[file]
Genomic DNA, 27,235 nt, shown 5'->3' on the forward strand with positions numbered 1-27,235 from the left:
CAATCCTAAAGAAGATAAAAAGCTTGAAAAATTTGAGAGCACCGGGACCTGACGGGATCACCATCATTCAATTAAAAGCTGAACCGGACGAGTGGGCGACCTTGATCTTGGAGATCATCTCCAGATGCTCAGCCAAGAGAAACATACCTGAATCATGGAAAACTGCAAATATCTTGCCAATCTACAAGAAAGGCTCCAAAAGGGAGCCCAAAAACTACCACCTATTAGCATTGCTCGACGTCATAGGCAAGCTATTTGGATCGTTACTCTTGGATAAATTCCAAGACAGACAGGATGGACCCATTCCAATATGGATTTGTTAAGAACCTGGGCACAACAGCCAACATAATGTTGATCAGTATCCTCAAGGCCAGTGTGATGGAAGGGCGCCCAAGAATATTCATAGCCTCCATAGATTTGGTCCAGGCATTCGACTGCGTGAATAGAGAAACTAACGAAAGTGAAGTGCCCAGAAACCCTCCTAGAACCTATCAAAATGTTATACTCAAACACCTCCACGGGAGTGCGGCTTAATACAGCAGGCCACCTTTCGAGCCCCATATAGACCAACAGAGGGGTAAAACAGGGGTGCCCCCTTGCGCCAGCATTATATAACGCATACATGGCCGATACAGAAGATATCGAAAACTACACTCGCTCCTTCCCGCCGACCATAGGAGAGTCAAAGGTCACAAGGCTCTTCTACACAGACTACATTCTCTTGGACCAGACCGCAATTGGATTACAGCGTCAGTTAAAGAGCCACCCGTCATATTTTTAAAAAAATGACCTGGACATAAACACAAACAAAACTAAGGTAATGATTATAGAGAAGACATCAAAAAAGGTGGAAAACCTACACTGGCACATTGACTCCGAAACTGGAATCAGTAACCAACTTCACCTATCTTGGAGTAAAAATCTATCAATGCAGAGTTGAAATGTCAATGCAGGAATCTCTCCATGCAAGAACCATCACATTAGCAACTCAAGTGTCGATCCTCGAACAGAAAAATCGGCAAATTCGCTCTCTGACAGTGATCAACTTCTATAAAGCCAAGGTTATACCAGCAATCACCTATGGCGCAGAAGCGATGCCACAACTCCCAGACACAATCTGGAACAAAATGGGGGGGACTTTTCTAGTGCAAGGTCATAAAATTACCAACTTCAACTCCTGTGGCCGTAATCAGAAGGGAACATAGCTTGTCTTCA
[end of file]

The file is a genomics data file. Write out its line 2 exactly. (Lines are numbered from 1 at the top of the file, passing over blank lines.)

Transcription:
CAATCCTAAAGAAGATAAAAAGCTTGAAAAATTTGAGAGCACCGGGACCTGACGGGATCACCATCATTCAATTAAAAGCTGAACCGGACGAGTGGGCGACCTTGATCTTGGAGATCATCTCCAGATGCTCAGCCAAGAGAAACATACCTGAATCATGGAAAACTGCAAATATCTTGCCAATCTACAAGAAAGGCTCCAAAAGGGAGCCCAAAAACTACCACCTATTAGCATTGCTCGACGTCATAGGCAAGCTATTTGGATCGTTACTCTTGGATAAATTCCAAGACAGACAGGATGGACCCATTCCAATATGGATTTGTTAAGAACCTGGGCACAACAGCCAACATAATGTTGATCAGTATCCTCAAGGCCAGTGTGATGGAAGGGCGCCCAAGAATATTCATAGCCTCCATAGATTTGGTCCAGGCATTCGACTGCGTGAATAGAGAAACTAACGAAAGTGAAGTGCCCAGAAACCCTCCTAGAACCTATCAAAATGTTATACTCAAACACCTCCACGGGAGTGCGGCTTAATACAGCAGGCCACCTTTCGAGCCCCATATAGACCAACAGAGGGGTAAAACAGGGGTGCCCCCTTGCGCCAGCATTATATAACGCATACATGGCCGATACAGAAGATATCGAAAACTACACTCGCTCCTTCCCGCCGACCATAGGAGAGTCAAAGGTCACAAGGCTCTTCTACACAGACTACATTCTCTTGGACCAGACCGCAATTGGATTACAGCGTCAGTTAAAGAGCCACCCGTCATATTTTTAAAAAAATGACCTGGACATAAACACAAACAAAACTAAGGTAATGATTATAGAGAAGACATCAAAAAAGGTGGAAAACCTACACTGGCACATTGACTCCGAAACTGGAATCAGTAACCAACTTCACCTATCTTGGAGTAAAAATCTATCAATGCAGAGTTGAAATGTCAATGCAGGAATCTCTCCATGCAAGAACCATCACATTAGCAACTCAAGTGTCGATCCTCGAACAGAAAAATCGGCAAATTCGCTCTCTGACAGTGATCAACTTCTATAAAGCCAAGGTTATACCAGCAATCACCTATGGCGCAGAAGCGATGCCACAACTCCCAGACACAATCTGGAACAAAATGGGGGGGACTTTTCTAGTGCAAGGTCATAAAATTACCAACTTCAACTCCTGTGGCCGTAATCAGAAGGGAACATAGCTTGTCTTCA